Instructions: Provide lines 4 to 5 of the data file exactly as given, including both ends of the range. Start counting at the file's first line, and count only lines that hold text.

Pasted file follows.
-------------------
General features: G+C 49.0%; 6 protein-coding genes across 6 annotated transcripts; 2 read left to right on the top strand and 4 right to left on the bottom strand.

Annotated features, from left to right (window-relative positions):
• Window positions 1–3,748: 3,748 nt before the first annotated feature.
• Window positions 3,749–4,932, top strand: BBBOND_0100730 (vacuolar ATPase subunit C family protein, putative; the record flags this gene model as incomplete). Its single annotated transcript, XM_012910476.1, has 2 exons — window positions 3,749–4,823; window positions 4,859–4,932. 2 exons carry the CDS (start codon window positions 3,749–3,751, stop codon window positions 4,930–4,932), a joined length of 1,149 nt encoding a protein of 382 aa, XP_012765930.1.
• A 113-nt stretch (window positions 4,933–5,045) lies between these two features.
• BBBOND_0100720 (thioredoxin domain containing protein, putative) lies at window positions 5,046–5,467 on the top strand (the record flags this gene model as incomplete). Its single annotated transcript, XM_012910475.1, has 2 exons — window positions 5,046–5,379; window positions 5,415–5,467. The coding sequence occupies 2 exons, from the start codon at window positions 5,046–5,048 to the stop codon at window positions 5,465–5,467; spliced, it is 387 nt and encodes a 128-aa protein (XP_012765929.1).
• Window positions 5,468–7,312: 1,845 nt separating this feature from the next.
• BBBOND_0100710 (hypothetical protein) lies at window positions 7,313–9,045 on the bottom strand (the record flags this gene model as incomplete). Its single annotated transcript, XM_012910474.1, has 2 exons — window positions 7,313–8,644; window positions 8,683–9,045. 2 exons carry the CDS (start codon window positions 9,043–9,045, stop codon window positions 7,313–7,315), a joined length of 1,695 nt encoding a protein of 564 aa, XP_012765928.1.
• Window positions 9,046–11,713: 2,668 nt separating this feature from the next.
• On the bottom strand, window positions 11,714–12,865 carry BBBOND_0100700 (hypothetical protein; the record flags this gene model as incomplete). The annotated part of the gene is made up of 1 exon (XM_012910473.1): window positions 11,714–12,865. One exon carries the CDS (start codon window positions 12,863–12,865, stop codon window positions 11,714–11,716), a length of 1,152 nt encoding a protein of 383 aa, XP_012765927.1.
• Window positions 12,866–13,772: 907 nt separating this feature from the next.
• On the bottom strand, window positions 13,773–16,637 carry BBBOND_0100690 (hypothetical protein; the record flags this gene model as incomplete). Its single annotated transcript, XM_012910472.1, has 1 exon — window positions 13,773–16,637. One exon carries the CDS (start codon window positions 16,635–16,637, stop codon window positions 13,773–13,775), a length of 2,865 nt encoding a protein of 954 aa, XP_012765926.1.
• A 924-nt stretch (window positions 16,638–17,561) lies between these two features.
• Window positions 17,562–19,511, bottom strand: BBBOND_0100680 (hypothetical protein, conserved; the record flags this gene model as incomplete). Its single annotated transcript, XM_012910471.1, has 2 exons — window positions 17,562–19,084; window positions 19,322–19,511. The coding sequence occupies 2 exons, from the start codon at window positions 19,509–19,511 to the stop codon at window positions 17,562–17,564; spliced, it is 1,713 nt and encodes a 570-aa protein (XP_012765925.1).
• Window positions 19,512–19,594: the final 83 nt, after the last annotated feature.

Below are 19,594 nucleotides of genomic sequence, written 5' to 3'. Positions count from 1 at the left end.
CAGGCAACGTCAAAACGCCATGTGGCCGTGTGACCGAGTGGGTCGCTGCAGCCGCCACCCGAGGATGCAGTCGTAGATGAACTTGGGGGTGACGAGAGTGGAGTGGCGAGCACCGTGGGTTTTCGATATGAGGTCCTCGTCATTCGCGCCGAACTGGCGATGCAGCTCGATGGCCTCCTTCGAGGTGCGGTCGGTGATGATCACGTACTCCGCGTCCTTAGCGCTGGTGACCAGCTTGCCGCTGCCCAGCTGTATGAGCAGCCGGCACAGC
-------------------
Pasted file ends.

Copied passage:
• Window positions 3,749–4,932, top strand: BBBOND_0100730 (vacuolar ATPase subunit C family protein, putative; the record flags this gene model as incomplete). Its single annotated transcript, XM_012910476.1, has 2 exons — window positions 3,749–4,823; window positions 4,859–4,932. 2 exons carry the CDS (start codon window positions 3,749–3,751, stop codon window positions 4,930–4,932), a joined length of 1,149 nt encoding a protein of 382 aa, XP_012765930.1.
• A 113-nt stretch (window positions 4,933–5,045) lies between these two features.